Lee Byung Hun is brushing up on his English to take on Hollywood

This story was first published in The Straits Times on March 28, 2013

South Korean actor Lee Byung Hun wishes he had studied English more when he was younger, because he now has to read movie scripts in both English and Korean.

It is not a bad problem to have, of course. Lee has seen his stock in Hollywood rise in recent years, and as he appears in the new G.I. Joe: Retaliation opposite Dwayne Johnson, Channing Tatum and Bruce Willis, the 42-year-old is getting offers from both the United States and South Korea.

"Yeah, I should've learnt more English, but I was lazy, I guess," he tells Life! in Beverly Hills.

During the entire one-on-one interview, he speaks in English, turning to the interpreter sitting next to him only once. His conversational fluency comes from attending a language centre in Seoul for two years when he was 18, and having English-speaking relatives who live in Los Angeles and Seattle.

But he explains that "speaking in English and acting in English are very different".

"It's much harder acting in English in front of the camera. I need to express a lot of things, but it's their language."

A mega star in Asia, the actor is reprising his role as the assassin Storm Shadow in G.I. Joe: Retaliation, having played the same character in the first instalment in 2009, G.I. Joe: The Rise Of Cobra. Retaliation opens in Singapore today.

With the movie studio hoping to turn G.I. Joe into a franchise, Lee knows his large fan base in Asia is excited about his role in the new film.

"G.I. Joe is a really big blockbuster worldwide, and they think it's amazing. My part is even bigger in this one, so I guess they're excited about that. Their reaction to the first film was good, maybe they'll like this one, too," he says.

Between the G.I. Joe movies, the star of Korean television series such as All In (2003) and Beautiful Days (2001) returned to the small screen in a leading role in the hit spy show Iris (2009).

The G.I. Joe franchise and his roles in internationally acclaimed Korean films such as the "kimchi" comedy western The Good, The Bad, The Weird (2008) and the noirish A Bittersweet Life (2005) earned him a spot on the Hollywood Walk of Fame last year. He and 61-year-old fellow South Korean Ahn Sung Ki became the first Asian actors to leave their handprints on the famous sidewalk.

Lee says he is trying not to think too much about this and other recent successes he has had in the US because of the burden of expectation that comes whenever it looks like an Asian actor is finally cracking Hollywood.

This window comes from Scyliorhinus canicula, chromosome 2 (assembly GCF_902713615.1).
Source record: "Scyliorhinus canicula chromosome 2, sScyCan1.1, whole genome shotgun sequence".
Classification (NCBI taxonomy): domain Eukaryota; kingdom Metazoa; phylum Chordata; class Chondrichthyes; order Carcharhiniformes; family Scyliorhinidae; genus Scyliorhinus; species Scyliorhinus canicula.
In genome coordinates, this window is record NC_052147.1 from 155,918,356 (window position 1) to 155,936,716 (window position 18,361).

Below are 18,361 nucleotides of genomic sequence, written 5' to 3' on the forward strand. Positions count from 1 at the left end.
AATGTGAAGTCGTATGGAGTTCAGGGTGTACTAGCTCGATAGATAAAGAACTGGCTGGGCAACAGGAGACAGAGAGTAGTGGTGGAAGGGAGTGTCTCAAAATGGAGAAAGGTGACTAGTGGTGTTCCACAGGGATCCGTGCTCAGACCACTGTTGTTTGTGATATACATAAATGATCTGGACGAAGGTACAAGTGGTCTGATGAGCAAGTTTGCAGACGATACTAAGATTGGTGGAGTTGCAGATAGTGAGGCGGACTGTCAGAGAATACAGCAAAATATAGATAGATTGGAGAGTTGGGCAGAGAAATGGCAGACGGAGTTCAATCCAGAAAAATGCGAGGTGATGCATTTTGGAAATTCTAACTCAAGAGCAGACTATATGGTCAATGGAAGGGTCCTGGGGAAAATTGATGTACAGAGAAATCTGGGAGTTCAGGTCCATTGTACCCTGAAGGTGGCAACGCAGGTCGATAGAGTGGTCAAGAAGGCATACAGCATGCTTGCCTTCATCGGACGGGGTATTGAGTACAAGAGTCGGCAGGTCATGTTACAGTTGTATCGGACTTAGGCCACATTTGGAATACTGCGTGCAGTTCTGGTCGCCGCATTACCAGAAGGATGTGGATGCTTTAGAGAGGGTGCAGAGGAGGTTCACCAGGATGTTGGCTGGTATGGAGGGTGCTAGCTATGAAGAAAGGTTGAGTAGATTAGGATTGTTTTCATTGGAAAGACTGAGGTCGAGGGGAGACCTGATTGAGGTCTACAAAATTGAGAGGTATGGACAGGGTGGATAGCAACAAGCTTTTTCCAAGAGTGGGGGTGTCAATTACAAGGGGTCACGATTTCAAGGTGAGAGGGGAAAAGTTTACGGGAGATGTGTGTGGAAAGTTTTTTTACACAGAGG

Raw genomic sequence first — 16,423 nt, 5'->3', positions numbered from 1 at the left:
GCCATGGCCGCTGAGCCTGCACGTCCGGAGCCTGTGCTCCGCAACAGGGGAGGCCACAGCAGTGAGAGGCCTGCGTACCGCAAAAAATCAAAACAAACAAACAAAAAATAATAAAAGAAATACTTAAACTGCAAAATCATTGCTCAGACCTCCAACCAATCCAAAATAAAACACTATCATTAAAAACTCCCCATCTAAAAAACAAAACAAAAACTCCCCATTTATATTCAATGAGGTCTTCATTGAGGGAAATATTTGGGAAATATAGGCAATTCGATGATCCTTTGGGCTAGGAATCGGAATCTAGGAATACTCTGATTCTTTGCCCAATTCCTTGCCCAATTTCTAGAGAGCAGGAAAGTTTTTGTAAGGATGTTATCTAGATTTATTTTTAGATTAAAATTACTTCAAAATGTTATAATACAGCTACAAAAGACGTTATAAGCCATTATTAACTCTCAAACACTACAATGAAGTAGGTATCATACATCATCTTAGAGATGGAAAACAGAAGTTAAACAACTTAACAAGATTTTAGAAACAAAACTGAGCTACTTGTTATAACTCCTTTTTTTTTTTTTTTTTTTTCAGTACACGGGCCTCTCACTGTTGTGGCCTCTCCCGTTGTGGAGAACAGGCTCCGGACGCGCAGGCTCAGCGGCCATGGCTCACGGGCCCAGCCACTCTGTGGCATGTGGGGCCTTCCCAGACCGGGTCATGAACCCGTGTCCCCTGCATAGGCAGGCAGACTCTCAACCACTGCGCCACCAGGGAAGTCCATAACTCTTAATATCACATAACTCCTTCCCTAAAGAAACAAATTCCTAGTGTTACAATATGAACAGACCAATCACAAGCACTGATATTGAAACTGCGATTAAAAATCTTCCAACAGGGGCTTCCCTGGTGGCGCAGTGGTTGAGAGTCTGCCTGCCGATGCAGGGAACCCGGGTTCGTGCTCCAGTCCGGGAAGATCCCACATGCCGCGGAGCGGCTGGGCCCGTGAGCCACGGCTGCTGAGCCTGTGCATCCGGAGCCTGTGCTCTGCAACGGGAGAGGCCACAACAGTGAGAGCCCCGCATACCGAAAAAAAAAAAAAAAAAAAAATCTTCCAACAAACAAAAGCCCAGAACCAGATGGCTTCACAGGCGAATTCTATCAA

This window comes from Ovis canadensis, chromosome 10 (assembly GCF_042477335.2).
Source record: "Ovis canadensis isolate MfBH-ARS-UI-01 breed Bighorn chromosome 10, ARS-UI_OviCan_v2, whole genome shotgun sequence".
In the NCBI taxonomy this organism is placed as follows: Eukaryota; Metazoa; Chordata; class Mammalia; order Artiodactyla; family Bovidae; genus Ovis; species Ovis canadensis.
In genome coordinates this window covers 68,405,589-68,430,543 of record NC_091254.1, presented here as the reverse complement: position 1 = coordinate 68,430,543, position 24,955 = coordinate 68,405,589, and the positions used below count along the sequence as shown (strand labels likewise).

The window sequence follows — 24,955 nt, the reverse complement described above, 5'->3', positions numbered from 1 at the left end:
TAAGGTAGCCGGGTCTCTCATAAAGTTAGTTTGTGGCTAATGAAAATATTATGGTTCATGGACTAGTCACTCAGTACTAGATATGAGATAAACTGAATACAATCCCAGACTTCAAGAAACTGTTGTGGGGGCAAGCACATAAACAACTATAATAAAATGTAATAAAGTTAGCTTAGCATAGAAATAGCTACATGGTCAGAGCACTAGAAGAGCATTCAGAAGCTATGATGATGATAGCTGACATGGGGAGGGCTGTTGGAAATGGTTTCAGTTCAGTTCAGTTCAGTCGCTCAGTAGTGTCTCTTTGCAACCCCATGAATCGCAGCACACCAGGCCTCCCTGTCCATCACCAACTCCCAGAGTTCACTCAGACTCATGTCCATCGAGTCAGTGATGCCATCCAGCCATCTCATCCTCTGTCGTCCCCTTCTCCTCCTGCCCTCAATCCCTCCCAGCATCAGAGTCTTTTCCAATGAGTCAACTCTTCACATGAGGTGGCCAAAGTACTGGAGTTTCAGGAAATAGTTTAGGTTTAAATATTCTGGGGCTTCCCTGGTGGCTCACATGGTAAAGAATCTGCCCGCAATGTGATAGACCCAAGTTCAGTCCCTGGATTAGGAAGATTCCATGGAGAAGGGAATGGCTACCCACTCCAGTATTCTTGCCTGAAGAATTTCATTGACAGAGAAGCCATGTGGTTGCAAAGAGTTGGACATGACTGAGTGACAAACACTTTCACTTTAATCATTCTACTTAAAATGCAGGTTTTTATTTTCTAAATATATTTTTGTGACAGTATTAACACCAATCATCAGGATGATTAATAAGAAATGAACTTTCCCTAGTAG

"If I get more famous, there's definitely more pressure there. A lot of pressure and responsibility," says Lee, who is dating South Korean actress Lee Min Jung, 31. "And if an actor feels that, then he cannot move or think freely. So I try not to think about those things. I live my life and I do my job."

His raised profile is another sign of what some in the US have described as a South Korean "invasion".

Its entertainment products and stars, already well-known across Asia, have also been making inroads into Hollywood and American pop culture recently, with rapper Psy's viral hit Gangnam Style being the biggest triumph to date.

Director Kim Ji Woon, who made The Good, The Bad, The Weird, was chosen to direct Arnold Schwarzenegger in his big action comeback this year, The Last Stand. Oldboy auteur Park Chan Wook, who directed Lee in Joint Security Area (2000), helmed the recent psychological thriller Stoker, starring Nicole Kidman, Mia Wasikowska and Matthew Goode.

On the other side of the camera, actress Bae Doo Na had a major role in the blockbuster Cloud Atlas last year, while Lee himself is due to appear in Red 2 alongside Willis, Catherine Zeta-Jones and Helen Mirren, later this year.

Despite the language issue, the actor says he has found things to like about acting in American films.

"The timeline is more reasonable in the States. They start at 6 or 7am, and they don't work for more than 12 hours. That's good because if they know when they finish, they know when they start, and they can make another schedule after that.

"In Korea, they don't know when they will finish, and sometimes they work through the night for a few days."

The downside: He is wary of being pigeonholed the way many other East Asian actors have been - trotted out only for standard-issue martial arts films or other racially stereotypical roles.

"That's a big concern for Asian actors. I like every genre of movie, as long as the story is good. I also don't want to be typecast. Fortunately, I am also getting offered romantic comedies and drama. I think that's a good sign."

G.I. Joe: Retaliation opens in Singapore today.

This story was first published in The Straits Times on March 28, 2013

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